Recently, I listened to a masterclass from author Dan Brown. He mentioned you can get to a point in the editing process where you edit out the “magic” from the first few drafts. The excitement, and the fire—the thing that made the story special.
Similarly, I once heard in a class from Robin Lee Hatcher (February 2024 Monthly Meeting Speaker!) that there comes a point when you need to stop researching your historical and write it. Because you can research forever… especially if, like her, you enjoy research.
Participants in critique groups can polish the first 30% of their story for years, even a decade, but never finish a manuscript. Continually changing it to meet the whims and nitpicks of their friends.
Perfectionism prevents growth in all areas, not just writing. And living in an endless feedback loop of “what if” will never get you where you want to be.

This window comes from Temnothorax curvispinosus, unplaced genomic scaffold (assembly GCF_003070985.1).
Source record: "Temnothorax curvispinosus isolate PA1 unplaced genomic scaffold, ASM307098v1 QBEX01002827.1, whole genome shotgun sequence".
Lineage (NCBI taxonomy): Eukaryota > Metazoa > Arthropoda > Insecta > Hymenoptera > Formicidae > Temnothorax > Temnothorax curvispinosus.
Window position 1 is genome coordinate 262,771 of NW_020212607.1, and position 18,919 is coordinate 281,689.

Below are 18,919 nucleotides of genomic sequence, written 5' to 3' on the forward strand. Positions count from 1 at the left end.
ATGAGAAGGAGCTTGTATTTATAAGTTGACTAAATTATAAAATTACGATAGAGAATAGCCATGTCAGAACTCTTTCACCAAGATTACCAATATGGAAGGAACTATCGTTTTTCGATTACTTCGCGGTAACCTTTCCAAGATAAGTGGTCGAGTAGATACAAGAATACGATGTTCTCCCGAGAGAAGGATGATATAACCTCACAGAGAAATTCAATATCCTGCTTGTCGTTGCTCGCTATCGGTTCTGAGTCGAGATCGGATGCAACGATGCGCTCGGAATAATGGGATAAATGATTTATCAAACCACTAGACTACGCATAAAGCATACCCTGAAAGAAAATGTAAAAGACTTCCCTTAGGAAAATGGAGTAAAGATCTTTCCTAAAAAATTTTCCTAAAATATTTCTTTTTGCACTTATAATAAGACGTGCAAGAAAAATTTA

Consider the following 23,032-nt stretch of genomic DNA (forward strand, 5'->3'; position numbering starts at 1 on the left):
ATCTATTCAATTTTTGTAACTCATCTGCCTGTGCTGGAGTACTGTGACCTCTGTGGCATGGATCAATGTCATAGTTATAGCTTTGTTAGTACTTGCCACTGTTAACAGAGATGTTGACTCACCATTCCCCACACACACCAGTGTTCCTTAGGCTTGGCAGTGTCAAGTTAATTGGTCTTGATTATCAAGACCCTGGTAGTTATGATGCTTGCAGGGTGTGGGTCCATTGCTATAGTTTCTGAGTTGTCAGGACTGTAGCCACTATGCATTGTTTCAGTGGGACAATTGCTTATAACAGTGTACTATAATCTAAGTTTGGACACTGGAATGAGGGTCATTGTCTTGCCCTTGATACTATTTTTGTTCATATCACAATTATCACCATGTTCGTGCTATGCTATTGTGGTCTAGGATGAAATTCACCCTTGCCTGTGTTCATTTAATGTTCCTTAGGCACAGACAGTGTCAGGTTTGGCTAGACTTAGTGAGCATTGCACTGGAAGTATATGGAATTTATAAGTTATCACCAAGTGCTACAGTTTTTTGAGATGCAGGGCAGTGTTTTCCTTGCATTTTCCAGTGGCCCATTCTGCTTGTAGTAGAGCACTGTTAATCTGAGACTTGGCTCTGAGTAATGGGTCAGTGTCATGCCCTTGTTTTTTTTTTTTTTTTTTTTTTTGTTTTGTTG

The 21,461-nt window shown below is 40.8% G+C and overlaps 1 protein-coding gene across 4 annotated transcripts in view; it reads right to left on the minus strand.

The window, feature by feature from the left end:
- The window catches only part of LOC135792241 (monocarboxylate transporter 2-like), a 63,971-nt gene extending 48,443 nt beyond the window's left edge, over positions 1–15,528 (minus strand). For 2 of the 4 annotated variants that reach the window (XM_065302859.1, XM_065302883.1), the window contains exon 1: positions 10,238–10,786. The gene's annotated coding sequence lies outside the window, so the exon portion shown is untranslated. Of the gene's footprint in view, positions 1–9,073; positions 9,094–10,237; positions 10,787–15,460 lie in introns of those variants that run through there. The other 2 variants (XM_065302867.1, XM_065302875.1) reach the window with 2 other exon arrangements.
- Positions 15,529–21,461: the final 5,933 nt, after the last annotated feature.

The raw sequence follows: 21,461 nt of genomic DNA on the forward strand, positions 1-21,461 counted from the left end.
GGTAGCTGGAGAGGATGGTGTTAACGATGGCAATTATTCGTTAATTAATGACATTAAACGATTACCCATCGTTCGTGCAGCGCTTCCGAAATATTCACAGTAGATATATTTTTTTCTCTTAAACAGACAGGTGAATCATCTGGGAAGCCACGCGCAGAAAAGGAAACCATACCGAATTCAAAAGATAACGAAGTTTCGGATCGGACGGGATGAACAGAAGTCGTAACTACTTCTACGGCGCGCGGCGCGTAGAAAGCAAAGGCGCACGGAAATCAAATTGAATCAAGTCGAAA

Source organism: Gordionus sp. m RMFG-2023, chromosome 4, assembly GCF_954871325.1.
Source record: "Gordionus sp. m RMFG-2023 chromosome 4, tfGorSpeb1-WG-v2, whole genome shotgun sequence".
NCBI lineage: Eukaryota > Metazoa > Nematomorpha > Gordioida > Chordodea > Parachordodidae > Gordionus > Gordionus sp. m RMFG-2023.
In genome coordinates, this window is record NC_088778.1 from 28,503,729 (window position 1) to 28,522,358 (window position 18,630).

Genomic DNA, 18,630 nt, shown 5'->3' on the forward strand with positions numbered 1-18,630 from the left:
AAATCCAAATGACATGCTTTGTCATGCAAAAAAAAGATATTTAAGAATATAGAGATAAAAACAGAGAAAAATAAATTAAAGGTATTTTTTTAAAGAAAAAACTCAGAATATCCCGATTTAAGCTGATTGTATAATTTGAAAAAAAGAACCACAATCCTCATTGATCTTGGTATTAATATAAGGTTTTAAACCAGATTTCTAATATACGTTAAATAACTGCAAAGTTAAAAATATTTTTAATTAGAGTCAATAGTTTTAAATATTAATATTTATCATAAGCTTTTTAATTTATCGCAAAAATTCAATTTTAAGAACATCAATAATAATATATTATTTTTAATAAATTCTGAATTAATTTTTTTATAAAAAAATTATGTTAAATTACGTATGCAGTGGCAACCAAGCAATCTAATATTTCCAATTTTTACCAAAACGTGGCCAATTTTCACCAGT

Someone in my book club recently asked another writer if they wished they could go back and rewrite one of their first novels. My initial thought was, “Sure.” I thought I could certainly make it better with a decade more of knowledge.
But the writer asked answered, “No.” She said the person who she was wrote the story. Now she is a new person, and it would be a different story.
Setting aside the fact that learning how to complete a manuscript is one of the greatest educations a writer can experience…sometimes you just need to stop the prep.
And write your story.
Beliefs represented by individual authors are not necessarily shared by all members of ICW.